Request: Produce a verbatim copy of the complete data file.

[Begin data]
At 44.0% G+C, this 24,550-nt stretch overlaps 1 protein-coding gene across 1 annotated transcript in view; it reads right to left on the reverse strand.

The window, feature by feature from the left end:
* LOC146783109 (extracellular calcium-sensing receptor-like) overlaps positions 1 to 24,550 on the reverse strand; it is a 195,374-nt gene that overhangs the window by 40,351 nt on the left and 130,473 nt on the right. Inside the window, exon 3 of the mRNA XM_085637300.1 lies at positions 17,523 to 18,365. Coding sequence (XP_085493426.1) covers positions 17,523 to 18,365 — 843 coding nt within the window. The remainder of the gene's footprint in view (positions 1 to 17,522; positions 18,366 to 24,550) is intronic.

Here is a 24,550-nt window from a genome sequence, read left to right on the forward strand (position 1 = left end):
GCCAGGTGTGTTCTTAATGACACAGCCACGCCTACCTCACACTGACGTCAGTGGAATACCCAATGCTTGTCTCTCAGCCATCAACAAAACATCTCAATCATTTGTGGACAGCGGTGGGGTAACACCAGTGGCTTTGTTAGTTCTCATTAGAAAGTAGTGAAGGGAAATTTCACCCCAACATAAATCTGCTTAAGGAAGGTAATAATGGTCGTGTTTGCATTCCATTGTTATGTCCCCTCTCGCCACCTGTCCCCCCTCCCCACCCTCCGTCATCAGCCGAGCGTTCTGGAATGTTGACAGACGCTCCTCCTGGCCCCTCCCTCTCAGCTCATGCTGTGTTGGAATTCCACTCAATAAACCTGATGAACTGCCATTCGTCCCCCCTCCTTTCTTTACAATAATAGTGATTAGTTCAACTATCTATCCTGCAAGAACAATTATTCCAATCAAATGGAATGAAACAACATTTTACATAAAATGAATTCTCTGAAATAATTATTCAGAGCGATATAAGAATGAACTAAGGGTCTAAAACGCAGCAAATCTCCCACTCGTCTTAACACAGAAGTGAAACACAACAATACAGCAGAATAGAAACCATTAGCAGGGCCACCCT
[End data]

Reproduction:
At 44.0% G+C, this 24,550-nt stretch overlaps 1 protein-coding gene across 1 annotated transcript in view; it reads right to left on the reverse strand.

The window, feature by feature from the left end:
* LOC146783109 (extracellular calcium-sensing receptor-like) overlaps positions 1 to 24,550 on the reverse strand; it is a 195,374-nt gene that overhangs the window by 40,351 nt on the left and 130,473 nt on the right. Inside the window, exon 3 of the mRNA XM_085637300.1 lies at positions 17,523 to 18,365. Coding sequence (XP_085493426.1) covers positions 17,523 to 18,365 — 843 coding nt within the window. The remainder of the gene's footprint in view (positions 1 to 17,522; positions 18,366 to 24,550) is intronic.

Here is a 24,550-nt window from a genome sequence, read left to right on the forward strand (position 1 = left end):
GCCAGGTGTGTTCTTAATGACACAGCCACGCCTACCTCACACTGACGTCAGTGGAATACCCAATGCTTGTCTCTCAGCCATCAACAAAACATCTCAATCATTTGTGGACAGCGGTGGGGTAACACCAGTGGCTTTGTTAGTTCTCATTAGAAAGTAGTGAAGGGAAATTTCACCCCAACATAAATCTGCTTAAGGAAGGTAATAATGGTCGTGTTTGCATTCCATTGTTATGTCCCCTCTCGCCACCTGTCCCCCCTCCCCACCCTCCGTCATCAGCCGAGCGTTCTGGAATGTTGACAGACGCTCCTCCTGGCCCCTCCCTCTCAGCTCATGCTGTGTTGGAATTCCACTCAATAAACCTGATGAACTGCCATTCGTCCCCCCTCCTTTCTTTACAATAATAGTGATTAGTTCAACTATCTATCCTGCAAGAACAATTATTCCAATCAAATGGAATGAAACAACATTTTACATAAAATGAATTCTCTGAAATAATTATTCAGAGCGATATAAGAATGAACTAAGGGTCTAAAACGCAGCAAATCTCCCACTCGTCTTAACACAGAAGTGAAACACAACAATACAGCAGAATAGAAACCATTAGCAGGGCCACCCT